Monday, October 5, 2015

How I Plan to Beat Stage Fright –The Un-speech

Boy! This stage fright is real (looks back). I had everything planned out before getting up, and now they’re, gone. What happened from that point (points back) to this point? We may never know.

I first got the idea to give this un-speech a couple of weeks ago. I remember how my hands were trembling as I jotted down my ideas. It was a rush for me. I was going to give a speech about giving a speech. It would be like The Emperor Without Clothes. If the audience didn’t get it, well, they simply don’t. But I know we all will because we’ve all been there. Toastmasters, I’m talking about stage fright.

My body image was never my strength. I dreaded being on stage so much, I skipped all my middle school plays. Till this day, my legs turn jelly when I’m called up to speak. Have you ever waited your turn at a Round Robin? Your palms get sweaty and your eyes start bugging out. Your thoughts stutter to your loud heart beat, and you pray the next person goes on and on… until time runs out. Such is the mystery behind stage fright. 200,000 years of human evolution and the body still can’t tell the difference between a Saber-Tooth Tiger and 20 harmless toastmasters on a cold Saturday morning. I've never been more terrified, until now. One advice I would give to anyone willing to torture him or herself by attempting public speaking is, never try to interpret the audience reactions, especially at Toastmasters. Just because Brian is shaking his head or Nadine has a blank stare doesn’t mean they disapproves of your joke. They may be having a hard time figuring out their own speech.

My plan is to deliver this un-speech that explains what is happening to me, all while it is happening? I’m hoping this gives you, the audience, permission to think about stage fright. You do not have to feel bad for me because I’m nervous. You’re experiencing that with me, and in the end, we are one big happy nervous uncomfortable family. By thinking about my audience, by embracing and exploiting my problem, I am able to take something that is blocking my progress and turn it into something that is essential for my success.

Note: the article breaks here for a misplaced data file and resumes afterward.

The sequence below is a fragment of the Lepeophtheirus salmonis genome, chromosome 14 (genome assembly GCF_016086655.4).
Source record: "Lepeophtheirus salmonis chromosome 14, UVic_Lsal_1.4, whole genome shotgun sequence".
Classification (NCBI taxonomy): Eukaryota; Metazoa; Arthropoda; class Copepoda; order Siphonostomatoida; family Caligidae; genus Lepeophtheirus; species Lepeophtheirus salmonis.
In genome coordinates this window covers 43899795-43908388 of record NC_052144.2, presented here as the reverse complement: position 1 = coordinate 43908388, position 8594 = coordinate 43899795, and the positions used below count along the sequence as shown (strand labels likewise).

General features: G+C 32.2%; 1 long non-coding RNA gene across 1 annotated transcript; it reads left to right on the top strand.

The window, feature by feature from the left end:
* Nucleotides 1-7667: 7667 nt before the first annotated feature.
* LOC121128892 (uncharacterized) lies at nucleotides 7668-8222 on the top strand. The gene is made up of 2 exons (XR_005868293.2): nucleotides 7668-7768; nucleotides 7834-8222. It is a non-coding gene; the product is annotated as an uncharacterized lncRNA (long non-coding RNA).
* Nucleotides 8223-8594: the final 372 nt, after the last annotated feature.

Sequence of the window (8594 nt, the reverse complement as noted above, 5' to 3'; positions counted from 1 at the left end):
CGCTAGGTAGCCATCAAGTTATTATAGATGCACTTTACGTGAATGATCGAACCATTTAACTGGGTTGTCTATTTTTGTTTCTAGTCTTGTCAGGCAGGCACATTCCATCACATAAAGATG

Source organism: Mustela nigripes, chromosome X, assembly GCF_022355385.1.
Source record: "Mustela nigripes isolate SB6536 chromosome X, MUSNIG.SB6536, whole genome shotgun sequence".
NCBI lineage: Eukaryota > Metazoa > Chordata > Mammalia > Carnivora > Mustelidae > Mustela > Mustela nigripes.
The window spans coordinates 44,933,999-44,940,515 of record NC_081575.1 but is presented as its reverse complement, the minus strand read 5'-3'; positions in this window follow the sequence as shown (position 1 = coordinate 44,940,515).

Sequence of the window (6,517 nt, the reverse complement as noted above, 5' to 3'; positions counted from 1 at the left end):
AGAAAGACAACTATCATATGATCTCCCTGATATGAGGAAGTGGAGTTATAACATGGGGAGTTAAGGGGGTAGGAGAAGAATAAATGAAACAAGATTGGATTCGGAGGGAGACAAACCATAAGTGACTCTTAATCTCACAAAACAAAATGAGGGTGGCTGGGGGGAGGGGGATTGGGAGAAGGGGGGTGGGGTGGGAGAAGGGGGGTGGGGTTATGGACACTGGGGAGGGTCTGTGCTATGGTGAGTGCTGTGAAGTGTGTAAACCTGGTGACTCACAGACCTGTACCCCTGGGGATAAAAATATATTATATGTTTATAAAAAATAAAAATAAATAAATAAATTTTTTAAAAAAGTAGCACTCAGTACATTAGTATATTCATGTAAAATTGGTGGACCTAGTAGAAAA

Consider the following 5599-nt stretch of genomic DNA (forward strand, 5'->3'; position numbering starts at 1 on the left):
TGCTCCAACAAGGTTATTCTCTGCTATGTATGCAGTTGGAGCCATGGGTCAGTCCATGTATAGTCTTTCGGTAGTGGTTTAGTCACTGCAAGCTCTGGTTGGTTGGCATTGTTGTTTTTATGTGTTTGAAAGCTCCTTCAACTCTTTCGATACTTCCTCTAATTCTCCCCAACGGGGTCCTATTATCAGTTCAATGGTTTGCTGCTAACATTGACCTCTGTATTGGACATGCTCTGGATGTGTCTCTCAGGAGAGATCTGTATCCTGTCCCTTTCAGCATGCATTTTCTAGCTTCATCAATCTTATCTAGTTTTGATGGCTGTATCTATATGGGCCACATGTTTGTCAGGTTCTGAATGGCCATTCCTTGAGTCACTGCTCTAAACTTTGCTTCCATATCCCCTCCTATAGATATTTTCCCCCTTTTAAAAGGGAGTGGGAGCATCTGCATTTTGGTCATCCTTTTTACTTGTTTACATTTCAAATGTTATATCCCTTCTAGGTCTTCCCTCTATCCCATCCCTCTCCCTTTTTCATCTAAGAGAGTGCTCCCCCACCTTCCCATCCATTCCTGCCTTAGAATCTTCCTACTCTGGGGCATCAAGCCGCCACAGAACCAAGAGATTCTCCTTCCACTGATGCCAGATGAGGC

I promised myself I would come back week after week to give this un-speech until my nervousness goes away. I see it in your eyes, “don’t worry so much, you’ll be great.” Your advice is gentle, but late, because I’m up on stage and you’re seated comfortably in the crowd.

But If I wasn’t ready to face this, I surely won’t be up here. I like to tell myself, I’m gaining momentum, slowly but surely. Maybe next week I’ll be more confident. My voice will flow smoothly like Bernard’s and I'll just get up and start speaking. My vocal chords will be much clearer and I’ll speak slightly faster than I got up from my seat. Eventually, over time, I wouldn’t have to give this un-speech ever because my stage fright will be gone forever. Can I get an Amen!


-Toastmaster



Sunday, October 4, 2015

Oh India!

I know you’re wondering, what’s a black man doing on the floor talking about India? I’m wondering the same myself. The same curiosity led me to my first encounter with Indian food.

It was a cold winter morning in December. I was driving back from my Toastmasters meeting. It rained the previous night and the floor had frozen into thin ice. It was so cold my GPS froze! I had driven right past my exit into Bellevue. I cursed under my breath. I was on an unfamiliar road. With one hand on my steering and one hand on my phone, I tried to quit my GPS. The lady assistant’s voice suddenly came alive “Rerouting,” “You will arrive at your destination in 30 minutes.” I was furious.

By now you’re probably wondering, what does getting lost have to do with Indian food? I was wondering the same myself, as I continued to wander around Bellevue. Apparently, I was still lost. The traffic was getting heavy on the highway, so I took a quick segue around a shopping center on Bel-Red road. It was 10 am by this time, and a little past my breakfast time, I started weighing my options. A sign caught the corner of my eye, “Oh India !” it read. My curiosity grew. Even though I had Indian friends, I was never invited to join in for meals. I thought to myself, it is time to get some revenge.  I circled around the shopping mall trying to make up my mind. Should I try something new or head for the Subway restaurant next door?

I finally stepped out into the unknown. I was going to prove to my Indian friends that I too am cultural. I soon made my way to the front of Oh India and this bright neon sign cut my lights out. “Sorry We’re Closed.” It continued “Open at a 11am. A quick relief but I would have to wait for 45 minutes to have breakfast.